Another major component of the human postmortem microbiome is epinecrotic microbial communities, which are comprised of prokaryotes, protists, fungi and other microeukaryotes residing in and/or moving on the surface of decomposing remains (Pechal et al., 2013, 2014; Benbow et al., 2015). The surfaces include superficial epithelial tissues, oral mucosal membranes, and distal orifices of the alimentary canal. Antemortem studies have demonstrated the potential for bacteria on the exterior of the body to be used as molecular markers for forensic identification. For example, studies of skin-associated bacteria taken from epithelial swabs have shown that microbial communities have a high biodiversity that exhibit distinct variability between individuals (Fierer et al., 2010). Additionally, skin bacteria are highly resistant to environmental factors (i.e., UV, humidity, and temperature). Therefore, microbes identified on epinecrotic tissues are potentially suitable as molecular “fingerprints” for postmortem microbiological studies.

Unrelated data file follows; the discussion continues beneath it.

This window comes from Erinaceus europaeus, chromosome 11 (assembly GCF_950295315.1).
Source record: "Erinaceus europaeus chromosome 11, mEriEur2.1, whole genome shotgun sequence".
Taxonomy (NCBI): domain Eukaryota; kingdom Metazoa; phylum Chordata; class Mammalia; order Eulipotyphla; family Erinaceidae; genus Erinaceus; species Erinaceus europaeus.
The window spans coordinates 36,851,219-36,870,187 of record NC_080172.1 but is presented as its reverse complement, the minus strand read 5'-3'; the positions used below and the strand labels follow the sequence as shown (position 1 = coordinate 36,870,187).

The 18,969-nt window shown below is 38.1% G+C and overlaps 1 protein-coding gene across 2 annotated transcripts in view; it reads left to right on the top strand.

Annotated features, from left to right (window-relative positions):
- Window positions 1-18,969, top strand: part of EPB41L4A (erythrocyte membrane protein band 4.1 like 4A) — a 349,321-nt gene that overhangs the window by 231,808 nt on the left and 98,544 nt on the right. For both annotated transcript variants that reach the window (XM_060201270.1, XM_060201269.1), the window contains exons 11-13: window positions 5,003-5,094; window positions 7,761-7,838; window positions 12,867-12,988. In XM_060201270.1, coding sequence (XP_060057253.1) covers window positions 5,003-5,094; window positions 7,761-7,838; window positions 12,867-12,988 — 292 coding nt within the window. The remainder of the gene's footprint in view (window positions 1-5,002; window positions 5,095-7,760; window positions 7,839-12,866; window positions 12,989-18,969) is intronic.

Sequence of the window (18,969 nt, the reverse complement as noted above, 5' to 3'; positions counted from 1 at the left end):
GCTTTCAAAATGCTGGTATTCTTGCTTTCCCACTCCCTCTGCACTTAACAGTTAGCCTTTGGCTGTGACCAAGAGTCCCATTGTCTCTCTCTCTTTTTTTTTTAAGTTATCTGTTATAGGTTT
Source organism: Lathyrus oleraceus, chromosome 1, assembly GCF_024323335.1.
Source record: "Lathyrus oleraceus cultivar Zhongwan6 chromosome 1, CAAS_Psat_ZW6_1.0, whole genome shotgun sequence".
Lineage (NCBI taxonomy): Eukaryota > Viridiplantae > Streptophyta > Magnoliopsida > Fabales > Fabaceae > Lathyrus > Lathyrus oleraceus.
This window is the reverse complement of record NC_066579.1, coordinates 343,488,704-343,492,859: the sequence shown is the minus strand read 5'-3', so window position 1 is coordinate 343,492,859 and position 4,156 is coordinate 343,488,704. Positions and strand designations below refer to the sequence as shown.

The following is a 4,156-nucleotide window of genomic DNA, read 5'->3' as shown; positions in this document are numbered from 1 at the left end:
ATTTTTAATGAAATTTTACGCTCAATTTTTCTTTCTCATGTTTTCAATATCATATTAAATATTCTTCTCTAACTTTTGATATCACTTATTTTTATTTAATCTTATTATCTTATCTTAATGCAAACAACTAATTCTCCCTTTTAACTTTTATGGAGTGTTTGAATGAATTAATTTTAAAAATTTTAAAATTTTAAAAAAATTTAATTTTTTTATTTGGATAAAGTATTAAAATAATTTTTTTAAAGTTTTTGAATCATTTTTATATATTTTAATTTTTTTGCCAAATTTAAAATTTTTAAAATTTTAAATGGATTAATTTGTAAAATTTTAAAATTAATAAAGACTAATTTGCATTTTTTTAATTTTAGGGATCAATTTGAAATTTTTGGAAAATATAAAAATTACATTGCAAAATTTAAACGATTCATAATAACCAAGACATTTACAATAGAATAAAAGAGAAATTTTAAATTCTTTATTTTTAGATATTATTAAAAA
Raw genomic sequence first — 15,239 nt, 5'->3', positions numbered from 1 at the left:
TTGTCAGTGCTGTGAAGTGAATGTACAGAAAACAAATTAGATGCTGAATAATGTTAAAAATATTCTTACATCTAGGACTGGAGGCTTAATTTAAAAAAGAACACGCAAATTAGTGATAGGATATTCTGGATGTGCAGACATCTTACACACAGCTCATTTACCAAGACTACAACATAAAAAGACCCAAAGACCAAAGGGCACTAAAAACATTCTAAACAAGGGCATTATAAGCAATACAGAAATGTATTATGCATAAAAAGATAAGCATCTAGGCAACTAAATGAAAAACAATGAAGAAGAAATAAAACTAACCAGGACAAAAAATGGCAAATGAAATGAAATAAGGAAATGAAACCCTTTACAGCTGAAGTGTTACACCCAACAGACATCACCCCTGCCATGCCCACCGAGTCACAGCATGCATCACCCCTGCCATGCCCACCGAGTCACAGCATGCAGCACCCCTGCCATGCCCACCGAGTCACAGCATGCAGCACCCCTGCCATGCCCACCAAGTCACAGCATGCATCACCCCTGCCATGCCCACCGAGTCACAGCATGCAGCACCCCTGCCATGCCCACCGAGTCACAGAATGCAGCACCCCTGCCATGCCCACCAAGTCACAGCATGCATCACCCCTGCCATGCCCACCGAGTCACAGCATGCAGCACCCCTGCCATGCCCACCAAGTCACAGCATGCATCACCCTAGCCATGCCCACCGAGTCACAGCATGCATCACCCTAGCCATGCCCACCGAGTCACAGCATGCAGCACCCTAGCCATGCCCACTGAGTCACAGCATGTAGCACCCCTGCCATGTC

Assessing the Methodology of Epinecrotic Communities
Epinecrotic studies use either Roche 454-FLX-Titanium pyrosequencing (Pechal et al., 2013, 2014) or ABI capillary electrophoresis sequencing (Dickson et al., 2011). Sampling protocol usually involved non-abrasive swabbing of the surface of decomposing remains with sterile cotton applicators. For example, Pechal et al. (2013, 2014) sampled epinecrotic communities by swabbing 2.54 cm x 15.24 cm sections of two areas (skin and buccal cavity) of swine carcasses, and other researchers swabbed a smaller area of 2 cm × 2 cm of skin (Dickson et al., 2011). Generally, DNA is extracted by bead-beating then isolated with phenol-chloroform protocols (Dickson et al., 2011; Pechal et al., 2014) or extracted using standard protocols as outlined in Caporaso et al. (2011). Culture-dependent methodologies were recently revisited to study the epinecrotic ecology of aerobic bacteria on the skin of head and limbs of decomposing swine (Chun et al., 2015).